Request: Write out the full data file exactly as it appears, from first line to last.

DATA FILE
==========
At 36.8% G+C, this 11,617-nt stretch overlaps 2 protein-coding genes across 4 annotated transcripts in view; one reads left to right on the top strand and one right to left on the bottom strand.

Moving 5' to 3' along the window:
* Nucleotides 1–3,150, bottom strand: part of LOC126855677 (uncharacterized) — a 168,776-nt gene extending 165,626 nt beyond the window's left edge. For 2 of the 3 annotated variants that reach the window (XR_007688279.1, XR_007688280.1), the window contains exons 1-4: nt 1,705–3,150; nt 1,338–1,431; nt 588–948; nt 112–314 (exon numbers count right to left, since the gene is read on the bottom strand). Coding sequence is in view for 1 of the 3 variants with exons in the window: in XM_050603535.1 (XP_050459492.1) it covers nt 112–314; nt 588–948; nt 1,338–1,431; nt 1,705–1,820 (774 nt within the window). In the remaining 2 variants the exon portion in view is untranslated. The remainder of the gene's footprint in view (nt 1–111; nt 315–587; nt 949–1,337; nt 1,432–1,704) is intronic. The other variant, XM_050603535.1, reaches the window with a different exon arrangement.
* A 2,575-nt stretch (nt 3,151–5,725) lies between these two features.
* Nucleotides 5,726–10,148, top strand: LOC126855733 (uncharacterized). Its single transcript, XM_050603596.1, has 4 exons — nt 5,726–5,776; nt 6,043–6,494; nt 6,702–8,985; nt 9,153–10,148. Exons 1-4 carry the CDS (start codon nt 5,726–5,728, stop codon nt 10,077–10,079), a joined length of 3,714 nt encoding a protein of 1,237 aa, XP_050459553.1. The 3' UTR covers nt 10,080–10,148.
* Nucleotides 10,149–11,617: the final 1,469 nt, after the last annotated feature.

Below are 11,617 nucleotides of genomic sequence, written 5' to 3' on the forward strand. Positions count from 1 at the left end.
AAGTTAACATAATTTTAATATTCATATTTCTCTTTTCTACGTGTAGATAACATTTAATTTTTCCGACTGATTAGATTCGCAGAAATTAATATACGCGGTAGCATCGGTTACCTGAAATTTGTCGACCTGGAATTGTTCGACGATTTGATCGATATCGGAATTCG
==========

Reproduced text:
At 36.8% G+C, this 11,617-nt stretch overlaps 2 protein-coding genes across 4 annotated transcripts in view; one reads left to right on the top strand and one right to left on the bottom strand.

Moving 5' to 3' along the window:
* Nucleotides 1–3,150, bottom strand: part of LOC126855677 (uncharacterized) — a 168,776-nt gene extending 165,626 nt beyond the window's left edge. For 2 of the 3 annotated variants that reach the window (XR_007688279.1, XR_007688280.1), the window contains exons 1-4: nt 1,705–3,150; nt 1,338–1,431; nt 588–948; nt 112–314 (exon numbers count right to left, since the gene is read on the bottom strand). Coding sequence is in view for 1 of the 3 variants with exons in the window: in XM_050603535.1 (XP_050459492.1) it covers nt 112–314; nt 588–948; nt 1,338–1,431; nt 1,705–1,820 (774 nt within the window). In the remaining 2 variants the exon portion in view is untranslated. The remainder of the gene's footprint in view (nt 1–111; nt 315–587; nt 949–1,337; nt 1,432–1,704) is intronic. The other variant, XM_050603535.1, reaches the window with a different exon arrangement.
* A 2,575-nt stretch (nt 3,151–5,725) lies between these two features.
* Nucleotides 5,726–10,148, top strand: LOC126855733 (uncharacterized). Its single transcript, XM_050603596.1, has 4 exons — nt 5,726–5,776; nt 6,043–6,494; nt 6,702–8,985; nt 9,153–10,148. Exons 1-4 carry the CDS (start codon nt 5,726–5,728, stop codon nt 10,077–10,079), a joined length of 3,714 nt encoding a protein of 1,237 aa, XP_050459553.1. The 3' UTR covers nt 10,080–10,148.
* Nucleotides 10,149–11,617: the final 1,469 nt, after the last annotated feature.

Below are 11,617 nucleotides of genomic sequence, written 5' to 3' on the forward strand. Positions count from 1 at the left end.
AAGTTAACATAATTTTAATATTCATATTTCTCTTTTCTACGTGTAGATAACATTTAATTTTTCCGACTGATTAGATTCGCAGAAATTAATATACGCGGTAGCATCGGTTACCTGAAATTTGTCGACCTGGAATTGTTCGACGATTTGATCGATATCGGAATTCG